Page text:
VS Codespaces

Get started with Rust functions in Node.js app without installing any software

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In the previous tutorial, we discussed how to create and access Rust functions in Node.js apps. In this tutorial, I will show you how to experiment with development without installing any developer tools software.

https://www.youtube.com/watch?v=j85cbNsciOs

Fork this GitHub repository to get started. In your fork, you can use GitHub's web UI to edit source code files.

  • The Rust files are in the src directory. You can put high performance workload into Rust functions. The Rust build and dependency configuration is in the Cargo.toml file.

  • The JavaScript files are in the node directory and they can access the Rust functions.

    • The node/app.js file contains the application.

VS Codespaces steps

VS Codespaces runs entirely in your browser and costs around $1 per work day. It is cheaper than a cup of coffee in the office. Alternatively, in steps 1-2 below, you could use locally installed VSCode and Docker, and launch the IDE with your remote git repository.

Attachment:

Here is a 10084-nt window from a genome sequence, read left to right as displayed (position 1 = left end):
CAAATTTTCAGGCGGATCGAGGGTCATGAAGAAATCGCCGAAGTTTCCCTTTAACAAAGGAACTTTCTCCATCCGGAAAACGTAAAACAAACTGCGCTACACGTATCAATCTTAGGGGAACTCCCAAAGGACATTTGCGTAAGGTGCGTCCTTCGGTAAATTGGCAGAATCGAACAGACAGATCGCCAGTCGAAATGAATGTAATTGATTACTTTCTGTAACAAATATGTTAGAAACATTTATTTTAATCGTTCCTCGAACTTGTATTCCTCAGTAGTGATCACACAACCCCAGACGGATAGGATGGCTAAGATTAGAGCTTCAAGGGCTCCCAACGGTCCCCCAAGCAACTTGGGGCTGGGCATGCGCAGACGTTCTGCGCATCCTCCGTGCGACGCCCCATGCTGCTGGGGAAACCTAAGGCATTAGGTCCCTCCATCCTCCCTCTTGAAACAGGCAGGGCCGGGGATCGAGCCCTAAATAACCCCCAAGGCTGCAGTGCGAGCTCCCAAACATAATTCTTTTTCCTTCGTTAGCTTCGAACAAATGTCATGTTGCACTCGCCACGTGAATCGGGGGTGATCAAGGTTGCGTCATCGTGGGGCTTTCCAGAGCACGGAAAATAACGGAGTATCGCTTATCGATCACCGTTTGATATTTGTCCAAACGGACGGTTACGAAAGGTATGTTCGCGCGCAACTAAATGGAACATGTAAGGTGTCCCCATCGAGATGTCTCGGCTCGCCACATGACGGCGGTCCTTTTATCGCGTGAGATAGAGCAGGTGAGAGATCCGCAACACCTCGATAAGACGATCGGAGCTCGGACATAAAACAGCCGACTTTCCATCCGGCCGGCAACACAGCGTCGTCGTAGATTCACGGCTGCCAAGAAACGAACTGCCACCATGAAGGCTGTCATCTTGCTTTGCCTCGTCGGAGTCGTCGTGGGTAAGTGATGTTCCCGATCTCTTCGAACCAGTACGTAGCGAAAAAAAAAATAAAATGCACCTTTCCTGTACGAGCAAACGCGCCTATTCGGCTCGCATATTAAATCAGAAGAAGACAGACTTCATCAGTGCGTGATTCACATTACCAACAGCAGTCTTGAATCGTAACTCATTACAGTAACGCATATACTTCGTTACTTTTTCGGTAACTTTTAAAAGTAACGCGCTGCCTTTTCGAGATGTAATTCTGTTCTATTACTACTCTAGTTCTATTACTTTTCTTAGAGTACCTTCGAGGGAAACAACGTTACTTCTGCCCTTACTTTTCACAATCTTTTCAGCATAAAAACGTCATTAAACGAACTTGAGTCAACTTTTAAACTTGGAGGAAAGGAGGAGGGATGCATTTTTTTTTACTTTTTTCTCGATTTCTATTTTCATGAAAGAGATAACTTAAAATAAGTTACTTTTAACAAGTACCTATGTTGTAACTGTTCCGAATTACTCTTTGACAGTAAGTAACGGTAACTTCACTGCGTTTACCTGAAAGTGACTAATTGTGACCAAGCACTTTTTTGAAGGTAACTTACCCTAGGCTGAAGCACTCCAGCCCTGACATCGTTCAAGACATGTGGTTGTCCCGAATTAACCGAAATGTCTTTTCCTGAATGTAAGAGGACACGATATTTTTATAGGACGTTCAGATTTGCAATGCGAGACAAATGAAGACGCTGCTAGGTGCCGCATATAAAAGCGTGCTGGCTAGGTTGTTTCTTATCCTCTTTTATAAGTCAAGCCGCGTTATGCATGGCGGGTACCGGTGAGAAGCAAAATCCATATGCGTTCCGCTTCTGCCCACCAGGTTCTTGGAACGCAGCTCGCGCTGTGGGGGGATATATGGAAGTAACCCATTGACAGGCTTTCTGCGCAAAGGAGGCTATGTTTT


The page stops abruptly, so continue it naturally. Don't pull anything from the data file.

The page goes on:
First, open the VSCode Codespaces web site and login with your Azure account. You can get a free Azure account.

Next, create a new codespace. Put your forked repository into the Git Repository field. This step takes a few minutes. But once a codespace is created, subsequent openings only take seconds.

Open the source code files and make changes as you wish!

Click on the Run button on the left panel, and then the Launch Program at the top to build and run the application.

The Terminal window at the bottom shows the build progress. It builds the Rust program, and then launches the Node.js app.

The Debug window shows the Node.js server running and waiting for web requests.

Now, open another terminal window in the IDE via the Terminal -> New Terminal menu.

From the terminal window, you can test the local server.

$ curl http://127.0.0.1:3000/?name=SSVM
hello SSVM

In fact, you can run any Linux command from VSCode's built-in Terminal. You could run ssvmup build to build, and then node node/app.js to run the Node.js application. The Node.js application could be a server application as we have shown here, or simply a command line program as many of our later examples.

That's it! VSCode has many useful features such as real time error detection and syntax highlighting as you type code, advanced Github integration, and integrations with many many development tools. Enjoy coding!